How to build a partition wall

Studded wall

A partition wall can allow you to make the most out of your available space..

The standard board product for use in stud partitions, lining systems and ceilings. Suitable for use in applications where normal fire, structural and acoustic levels are specified.

The standard board product for use in stud partitions, lining systems and ceilings.
Suitable for use in applications where normal fire, structural and acoustic levels are specified.

..constructed either partly or fully across a room. With a basic timber framework and plasterboard surface, you can quickly and inexpensively create what is effectively a separate room. Either for a child’s playroom, a study, an en suite bathroom or separate dining area. The possibilities are limited only by your available space but with this guide you’ll be able to design and build your own partition wall in no time.
The most common form of partition wall is a timber stud partition, which comprises solely of timber and plasterboard. This will require 9.5mm or 12.5mm plasterboard but bear in mind that with the thicker board, the transmission of sound will be reduced. You’ll also need 44 x 69mm finished PSE or 47 x 75mm sawn timber to create a supporting frame. This timber must be cut to length for your studs (vertical beams) and noggins (horizontal beams for support and rigidity) before beginning assembly.

Secure the head and sole plates

Using nails or screws, you will firstly want to fix head plates to any ceiling joists if they are running in a different direction to your new wall. Alternatively if you can simply run your new wall underneath an existing joist, secure using a head plate. If this isn’t possible, you will be able to install noggins between the ceiling joists to allow new fittings to be made. You can then drop a plumb bob from each end of your head plate to the floor, marking the position of the sole plate. The sole plate should be nailed directly into a timber floor or drilled, plugged and screwed into concrete.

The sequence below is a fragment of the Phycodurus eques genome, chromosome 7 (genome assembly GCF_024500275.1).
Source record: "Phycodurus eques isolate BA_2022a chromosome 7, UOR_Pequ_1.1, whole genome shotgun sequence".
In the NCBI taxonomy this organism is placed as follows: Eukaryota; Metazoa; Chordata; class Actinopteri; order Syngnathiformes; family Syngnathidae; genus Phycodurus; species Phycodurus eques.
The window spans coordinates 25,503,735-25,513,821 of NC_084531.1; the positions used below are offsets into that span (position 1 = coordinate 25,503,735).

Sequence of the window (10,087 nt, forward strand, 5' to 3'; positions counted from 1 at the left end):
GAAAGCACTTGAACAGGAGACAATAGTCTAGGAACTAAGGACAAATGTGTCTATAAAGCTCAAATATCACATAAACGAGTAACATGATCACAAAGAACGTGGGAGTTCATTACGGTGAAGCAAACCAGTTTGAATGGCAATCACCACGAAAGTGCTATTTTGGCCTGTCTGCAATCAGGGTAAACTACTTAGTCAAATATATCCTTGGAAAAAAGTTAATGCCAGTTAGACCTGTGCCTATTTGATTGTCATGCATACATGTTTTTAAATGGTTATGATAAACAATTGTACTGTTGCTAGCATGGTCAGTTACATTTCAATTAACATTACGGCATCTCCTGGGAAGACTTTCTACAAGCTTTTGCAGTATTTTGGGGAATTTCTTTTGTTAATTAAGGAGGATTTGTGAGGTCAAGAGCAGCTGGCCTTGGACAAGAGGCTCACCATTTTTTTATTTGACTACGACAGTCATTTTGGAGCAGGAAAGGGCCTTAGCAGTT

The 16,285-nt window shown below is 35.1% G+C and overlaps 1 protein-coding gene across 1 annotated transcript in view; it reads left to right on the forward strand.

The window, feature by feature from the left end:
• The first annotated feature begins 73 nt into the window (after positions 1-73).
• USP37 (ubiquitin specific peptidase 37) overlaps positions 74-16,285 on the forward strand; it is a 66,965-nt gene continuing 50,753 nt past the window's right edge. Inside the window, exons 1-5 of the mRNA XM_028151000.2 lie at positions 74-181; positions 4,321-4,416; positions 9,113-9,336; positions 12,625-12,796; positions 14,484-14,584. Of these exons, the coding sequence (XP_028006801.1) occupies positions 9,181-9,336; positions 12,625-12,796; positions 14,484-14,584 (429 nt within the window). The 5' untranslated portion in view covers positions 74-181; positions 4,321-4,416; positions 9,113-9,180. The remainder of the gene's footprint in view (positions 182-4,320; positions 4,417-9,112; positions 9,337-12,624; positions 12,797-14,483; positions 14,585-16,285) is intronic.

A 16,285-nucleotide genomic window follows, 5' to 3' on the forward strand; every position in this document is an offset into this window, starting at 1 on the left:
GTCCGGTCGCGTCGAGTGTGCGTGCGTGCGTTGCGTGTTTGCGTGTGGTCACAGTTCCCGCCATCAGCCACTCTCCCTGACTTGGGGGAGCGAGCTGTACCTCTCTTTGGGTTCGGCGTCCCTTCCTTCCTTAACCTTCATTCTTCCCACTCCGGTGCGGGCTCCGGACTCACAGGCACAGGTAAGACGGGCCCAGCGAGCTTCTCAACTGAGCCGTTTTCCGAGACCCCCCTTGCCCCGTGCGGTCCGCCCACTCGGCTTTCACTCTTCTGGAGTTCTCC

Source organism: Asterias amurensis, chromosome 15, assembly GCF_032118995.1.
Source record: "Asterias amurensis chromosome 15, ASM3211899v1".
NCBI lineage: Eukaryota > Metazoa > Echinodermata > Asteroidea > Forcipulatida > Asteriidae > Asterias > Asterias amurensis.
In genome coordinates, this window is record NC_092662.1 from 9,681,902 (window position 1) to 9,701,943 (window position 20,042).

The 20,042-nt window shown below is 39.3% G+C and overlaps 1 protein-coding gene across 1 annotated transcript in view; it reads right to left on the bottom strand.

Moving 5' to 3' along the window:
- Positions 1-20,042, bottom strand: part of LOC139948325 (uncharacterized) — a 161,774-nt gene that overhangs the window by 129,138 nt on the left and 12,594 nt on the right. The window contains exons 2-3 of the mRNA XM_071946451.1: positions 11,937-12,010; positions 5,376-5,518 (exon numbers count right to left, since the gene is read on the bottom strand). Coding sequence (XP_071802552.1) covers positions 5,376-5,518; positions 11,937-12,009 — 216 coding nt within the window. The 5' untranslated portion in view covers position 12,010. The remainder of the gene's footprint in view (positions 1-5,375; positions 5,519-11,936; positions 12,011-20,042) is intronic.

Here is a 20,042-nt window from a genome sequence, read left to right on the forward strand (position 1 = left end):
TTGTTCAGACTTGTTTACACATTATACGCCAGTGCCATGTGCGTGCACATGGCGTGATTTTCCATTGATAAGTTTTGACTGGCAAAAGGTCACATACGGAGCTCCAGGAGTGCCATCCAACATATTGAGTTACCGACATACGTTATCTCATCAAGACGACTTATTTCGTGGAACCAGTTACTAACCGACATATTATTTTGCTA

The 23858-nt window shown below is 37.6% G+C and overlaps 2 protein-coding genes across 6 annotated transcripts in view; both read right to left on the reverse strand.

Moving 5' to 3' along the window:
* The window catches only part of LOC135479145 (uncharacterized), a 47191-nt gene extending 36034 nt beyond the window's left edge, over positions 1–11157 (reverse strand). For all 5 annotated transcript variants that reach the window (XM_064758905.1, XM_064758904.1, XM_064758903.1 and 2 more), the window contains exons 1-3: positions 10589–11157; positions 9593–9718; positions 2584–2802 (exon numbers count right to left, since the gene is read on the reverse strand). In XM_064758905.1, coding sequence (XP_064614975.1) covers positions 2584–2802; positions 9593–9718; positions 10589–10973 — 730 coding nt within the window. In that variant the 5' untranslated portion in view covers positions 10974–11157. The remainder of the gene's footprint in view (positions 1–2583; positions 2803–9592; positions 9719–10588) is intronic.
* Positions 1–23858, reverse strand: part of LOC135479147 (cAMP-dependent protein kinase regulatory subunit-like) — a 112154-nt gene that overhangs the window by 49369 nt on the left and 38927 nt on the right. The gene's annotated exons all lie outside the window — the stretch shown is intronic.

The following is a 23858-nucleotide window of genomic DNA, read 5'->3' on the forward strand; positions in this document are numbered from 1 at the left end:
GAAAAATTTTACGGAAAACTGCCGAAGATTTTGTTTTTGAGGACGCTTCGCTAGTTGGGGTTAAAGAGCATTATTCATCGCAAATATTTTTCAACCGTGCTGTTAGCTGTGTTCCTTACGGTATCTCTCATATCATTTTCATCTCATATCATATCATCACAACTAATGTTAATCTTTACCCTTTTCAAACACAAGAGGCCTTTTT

Secure the studs and nogginsDrywall Screws

You’ll first want to mark and secure the stud which will run against the end wall. Use 100mm oval nails to secure the stud, with two driven in at an angle for each end of the stud. If you are using 12.5mm plasterboard your second stud should be 600mm away from the wall, with your third 1200mm away and so on. For 9.5mm plasterboard, replace with 400mm increments. Each stud may need to be cut to size separately and should be positioned wherever sheets of plasterboard will join.

Secure the plasterboard

Plasterboard should be position with the ivory side facing outwards, aligned horizontally and with any joins in line with timber studs. Use a wedge to lift the plasterboard so that it touches the ceiling as opposed to the floor. You can then secure each sheet with Drywall screws driven in just below the surface, at 30mm intervals around the perimeter of the sheet and 20mm around the corners.

Apply the finishing touches

After your boards are secure, you must make good any joins and screw heads. Apply a coat of jointing compound, followed by paper jointing tape and a second layer. The finish should be flush with the board surface but use a wide bladed caulking tool if not. The finish should be completely flat, so be sure to cover any nail heads and rub down afterwards if necessary. You’ll also need to fill in any joins between the old wall and new and attach coving or skirting boards to the top and bottom of the wall. After this, you can decorate your new partition wall as normal and enjoy your new look room.

photo credit: Vincent Ma via photopin cc

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